We have heard much about Google’s Chrome OS but have not yet been able to experience what a cloud based OS feels like. Google’s flagship Chromebook is not yet available in the country but due to the open source nature of the base OS called Chromium, we can take a look at what the it feels and works like. Chromium OS is the base upon which Chrome OS is built. Google adds branding and other features to make Chrome OS, which is a similar approach they have taken towards their standalone browser, Google Chrome. Let’s dive in.
Chromium operating system’s official website describes the initiative as “Chromium OS is an open-source project that aims to build an operating system that provides a fast, simple, and more secure computing experience for people who spend most of their time on the web”.
The description cannot be more spot-on. The project started in 2009 and since then, with contributions from the open-source community, already high on Linux’s continuous development, this operating system has evolved into what can only be described as one of the fastest computing experiences you will ever have in your life yet due to its extreme user friendliness and incredible simplicity.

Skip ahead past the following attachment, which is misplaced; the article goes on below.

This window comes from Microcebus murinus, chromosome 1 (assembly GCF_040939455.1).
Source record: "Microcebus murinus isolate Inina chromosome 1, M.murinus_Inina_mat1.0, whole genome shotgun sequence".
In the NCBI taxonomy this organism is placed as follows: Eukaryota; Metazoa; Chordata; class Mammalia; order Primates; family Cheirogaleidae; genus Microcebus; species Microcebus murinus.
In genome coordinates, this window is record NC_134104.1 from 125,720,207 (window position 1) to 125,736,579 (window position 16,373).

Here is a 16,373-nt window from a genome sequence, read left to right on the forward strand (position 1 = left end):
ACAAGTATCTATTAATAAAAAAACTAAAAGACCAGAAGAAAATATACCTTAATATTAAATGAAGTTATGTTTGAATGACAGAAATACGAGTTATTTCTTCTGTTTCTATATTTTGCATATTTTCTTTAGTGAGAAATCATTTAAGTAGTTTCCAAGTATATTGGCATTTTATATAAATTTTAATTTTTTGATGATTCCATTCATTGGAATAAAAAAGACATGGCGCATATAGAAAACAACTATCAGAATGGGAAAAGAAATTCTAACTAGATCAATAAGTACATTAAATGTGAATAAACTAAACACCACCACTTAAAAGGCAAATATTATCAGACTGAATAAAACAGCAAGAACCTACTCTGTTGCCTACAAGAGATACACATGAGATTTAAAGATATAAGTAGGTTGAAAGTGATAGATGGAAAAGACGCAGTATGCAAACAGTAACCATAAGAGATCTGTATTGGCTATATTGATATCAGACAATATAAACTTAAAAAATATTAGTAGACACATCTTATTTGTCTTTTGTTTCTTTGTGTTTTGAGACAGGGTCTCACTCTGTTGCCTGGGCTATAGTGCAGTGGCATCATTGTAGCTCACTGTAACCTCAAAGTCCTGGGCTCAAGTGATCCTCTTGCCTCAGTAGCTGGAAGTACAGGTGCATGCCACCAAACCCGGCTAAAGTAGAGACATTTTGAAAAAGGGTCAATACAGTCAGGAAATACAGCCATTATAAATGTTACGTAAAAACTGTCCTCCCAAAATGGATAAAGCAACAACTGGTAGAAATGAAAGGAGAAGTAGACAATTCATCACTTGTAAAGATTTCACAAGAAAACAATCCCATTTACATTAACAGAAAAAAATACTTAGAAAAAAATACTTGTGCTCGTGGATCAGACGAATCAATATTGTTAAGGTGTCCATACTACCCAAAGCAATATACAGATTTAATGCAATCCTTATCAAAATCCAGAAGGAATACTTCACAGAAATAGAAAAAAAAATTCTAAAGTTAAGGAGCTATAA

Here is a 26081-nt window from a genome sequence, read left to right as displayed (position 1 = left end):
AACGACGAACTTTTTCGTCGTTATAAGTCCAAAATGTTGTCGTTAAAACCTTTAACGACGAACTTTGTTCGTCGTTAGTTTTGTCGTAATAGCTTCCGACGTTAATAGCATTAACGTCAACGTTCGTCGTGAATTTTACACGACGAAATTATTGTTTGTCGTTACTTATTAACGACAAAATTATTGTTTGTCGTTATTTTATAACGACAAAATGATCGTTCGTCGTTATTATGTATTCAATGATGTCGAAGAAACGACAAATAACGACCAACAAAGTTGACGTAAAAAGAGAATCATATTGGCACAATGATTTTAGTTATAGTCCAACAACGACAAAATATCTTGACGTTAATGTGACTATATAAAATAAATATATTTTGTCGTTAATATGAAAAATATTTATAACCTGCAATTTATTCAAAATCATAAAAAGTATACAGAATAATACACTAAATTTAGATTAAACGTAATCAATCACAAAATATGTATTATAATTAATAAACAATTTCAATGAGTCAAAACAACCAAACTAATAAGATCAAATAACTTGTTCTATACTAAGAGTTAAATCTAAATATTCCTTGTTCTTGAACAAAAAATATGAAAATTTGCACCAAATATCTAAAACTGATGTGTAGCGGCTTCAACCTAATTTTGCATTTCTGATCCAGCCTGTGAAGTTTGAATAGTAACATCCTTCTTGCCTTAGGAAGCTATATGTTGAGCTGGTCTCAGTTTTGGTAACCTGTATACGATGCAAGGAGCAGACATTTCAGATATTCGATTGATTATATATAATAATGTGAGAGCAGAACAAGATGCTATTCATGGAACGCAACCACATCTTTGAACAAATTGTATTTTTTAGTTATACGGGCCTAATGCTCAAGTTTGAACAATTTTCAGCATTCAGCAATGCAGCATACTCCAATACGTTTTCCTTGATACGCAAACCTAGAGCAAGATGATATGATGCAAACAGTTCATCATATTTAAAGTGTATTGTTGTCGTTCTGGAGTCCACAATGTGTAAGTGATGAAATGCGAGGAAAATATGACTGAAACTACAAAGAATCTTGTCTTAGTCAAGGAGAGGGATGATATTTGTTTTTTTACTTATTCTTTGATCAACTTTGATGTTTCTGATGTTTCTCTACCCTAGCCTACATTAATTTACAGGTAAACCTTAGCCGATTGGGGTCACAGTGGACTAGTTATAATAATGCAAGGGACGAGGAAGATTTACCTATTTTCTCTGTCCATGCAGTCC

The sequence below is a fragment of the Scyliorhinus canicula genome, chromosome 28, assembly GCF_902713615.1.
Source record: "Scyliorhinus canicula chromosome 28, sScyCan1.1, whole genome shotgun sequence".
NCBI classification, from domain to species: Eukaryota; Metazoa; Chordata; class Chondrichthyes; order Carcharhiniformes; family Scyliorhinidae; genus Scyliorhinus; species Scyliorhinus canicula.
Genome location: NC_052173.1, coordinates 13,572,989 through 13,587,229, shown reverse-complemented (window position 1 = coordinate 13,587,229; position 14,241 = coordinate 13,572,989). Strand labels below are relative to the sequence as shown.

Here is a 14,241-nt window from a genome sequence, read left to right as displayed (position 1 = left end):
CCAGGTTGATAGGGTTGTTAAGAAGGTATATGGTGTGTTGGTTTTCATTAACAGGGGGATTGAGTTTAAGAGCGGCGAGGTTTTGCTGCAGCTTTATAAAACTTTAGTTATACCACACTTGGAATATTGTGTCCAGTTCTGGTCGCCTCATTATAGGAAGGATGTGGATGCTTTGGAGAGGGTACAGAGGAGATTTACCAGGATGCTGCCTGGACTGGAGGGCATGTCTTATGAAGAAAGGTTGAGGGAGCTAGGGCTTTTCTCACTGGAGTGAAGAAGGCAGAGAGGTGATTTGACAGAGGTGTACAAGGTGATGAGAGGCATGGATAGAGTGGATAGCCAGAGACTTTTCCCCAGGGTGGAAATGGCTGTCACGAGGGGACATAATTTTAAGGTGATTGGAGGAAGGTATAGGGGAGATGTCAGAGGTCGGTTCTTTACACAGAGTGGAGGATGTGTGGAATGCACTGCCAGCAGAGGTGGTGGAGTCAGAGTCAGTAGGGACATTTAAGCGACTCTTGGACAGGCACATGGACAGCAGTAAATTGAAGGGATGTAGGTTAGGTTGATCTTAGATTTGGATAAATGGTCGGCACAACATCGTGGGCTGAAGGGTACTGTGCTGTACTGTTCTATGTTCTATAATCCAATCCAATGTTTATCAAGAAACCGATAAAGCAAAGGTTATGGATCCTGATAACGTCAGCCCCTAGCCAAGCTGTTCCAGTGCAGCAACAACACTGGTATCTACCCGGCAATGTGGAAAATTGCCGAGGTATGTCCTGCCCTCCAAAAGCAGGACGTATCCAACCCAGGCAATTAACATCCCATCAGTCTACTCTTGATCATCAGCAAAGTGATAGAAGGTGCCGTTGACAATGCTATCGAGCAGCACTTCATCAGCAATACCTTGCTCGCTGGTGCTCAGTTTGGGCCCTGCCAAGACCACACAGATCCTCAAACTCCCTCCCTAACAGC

The operating system is Linux based and developed for people who spend most of their time on the web. In this article we explore various features of the operating system and how it might be the harbinger of the revolution called cloud computing. Before we begin, one thing that is to be made abundantly clear is that this is not a comparison of various operating software; and the compliments or shortcomings cited are not in any way relative to what other operating systems demonstrate.
Test Machine: Acer Aspire 5750 – i5 2410M. A Wi-Fi hotspot created via an Android device served as the initial registration Wi-Fi network.
Mode of installation: Hexxeh’s lime build written on an HP USB hard drive to make a bootable flash drive.
The OS boots seamlessly and the first page that greets is a clear white screen with the chrome insignia and chromium logo. Shortly thereafter the machine asks for a Wi-Fi connection and displays a list of connections that it detected. You can also browse as a guest if you do not have a working Wi-Fi connection and explore the workspace. The home screen comes on. The first glance gives a glimpse of the underlying simplicity.
The chrome icon and the app icon at the bottom left are self-explanatory. The app icon launches the screen that displays all the apps installed on the system. The very first use will pop this screen up.
Blue is the scheme and it suits the overall silent, efficient performance of the OS. The bottom right icon is the system manager try that displays various options as shown
The system settings are controlled from here. The system settings are embedded in an application that quintessentially resembles the chrome browser options screen. The GUI never deviates from the chrome motif and when I say never, I mean even the file manager, which is analogous to windows’ explorer, opens up in a fashion that resembles a new tab in chrome browser. That is what makes chromium a very simple and easy to use OS. That is where it scores the most.